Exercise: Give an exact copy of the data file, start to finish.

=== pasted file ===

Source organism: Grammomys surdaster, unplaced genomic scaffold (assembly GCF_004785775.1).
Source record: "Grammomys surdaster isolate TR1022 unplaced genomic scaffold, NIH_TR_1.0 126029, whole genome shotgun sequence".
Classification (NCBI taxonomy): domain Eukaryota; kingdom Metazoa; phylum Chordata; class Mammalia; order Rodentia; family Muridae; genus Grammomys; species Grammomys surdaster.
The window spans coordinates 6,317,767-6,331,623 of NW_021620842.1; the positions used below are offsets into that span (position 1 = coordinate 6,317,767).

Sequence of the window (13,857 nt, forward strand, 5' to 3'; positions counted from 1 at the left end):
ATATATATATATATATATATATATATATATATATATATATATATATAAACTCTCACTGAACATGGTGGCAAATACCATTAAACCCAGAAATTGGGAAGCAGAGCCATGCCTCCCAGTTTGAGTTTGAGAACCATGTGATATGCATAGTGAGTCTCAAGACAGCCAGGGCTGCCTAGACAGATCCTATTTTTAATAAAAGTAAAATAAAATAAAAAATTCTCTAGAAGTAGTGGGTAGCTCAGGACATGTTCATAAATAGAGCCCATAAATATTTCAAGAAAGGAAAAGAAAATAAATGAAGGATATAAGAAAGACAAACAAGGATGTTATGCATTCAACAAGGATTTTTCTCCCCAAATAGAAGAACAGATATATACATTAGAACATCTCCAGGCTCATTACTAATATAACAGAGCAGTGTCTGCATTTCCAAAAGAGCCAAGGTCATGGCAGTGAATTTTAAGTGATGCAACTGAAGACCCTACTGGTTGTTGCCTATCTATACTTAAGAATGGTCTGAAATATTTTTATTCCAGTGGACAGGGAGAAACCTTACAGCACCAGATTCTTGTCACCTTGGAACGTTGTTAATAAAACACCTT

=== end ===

Source organism: Grammomys surdaster, unplaced genomic scaffold (assembly GCF_004785775.1).
Source record: "Grammomys surdaster isolate TR1022 unplaced genomic scaffold, NIH_TR_1.0 126029, whole genome shotgun sequence".
Classification (NCBI taxonomy): domain Eukaryota; kingdom Metazoa; phylum Chordata; class Mammalia; order Rodentia; family Muridae; genus Grammomys; species Grammomys surdaster.
The window spans coordinates 6,317,767-6,331,623 of NW_021620842.1; the positions used below are offsets into that span (position 1 = coordinate 6,317,767).

Sequence of the window (13,857 nt, forward strand, 5' to 3'; positions counted from 1 at the left end):
ATATATATATATATATATATATATATATATATATATATATATATATAAACTCTCACTGAACATGGTGGCAAATACCATTAAACCCAGAAATTGGGAAGCAGAGCCATGCCTCCCAGTTTGAGTTTGAGAACCATGTGATATGCATAGTGAGTCTCAAGACAGCCAGGGCTGCCTAGACAGATCCTATTTTTAATAAAAGTAAAATAAAATAAAAAATTCTCTAGAAGTAGTGGGTAGCTCAGGACATGTTCATAAATAGAGCCCATAAATATTTCAAGAAAGGAAAAGAAAATAAATGAAGGATATAAGAAAGACAAACAAGGATGTTATGCATTCAACAAGGATTTTTCTCCCCAAATAGAAGAACAGATATATACATTAGAACATCTCCAGGCTCATTACTAATATAACAGAGCAGTGTCTGCATTTCCAAAAGAGCCAAGGTCATGGCAGTGAATTTTAAGTGATGCAACTGAAGACCCTACTGGTTGTTGCCTATCTATACTTAAGAATGGTCTGAAATATTTTTATTCCAGTGGACAGGGAGAAACCTTACAGCACCAGATTCTTGTCACCTTGGAACGTTGTTAATAAAACACCTT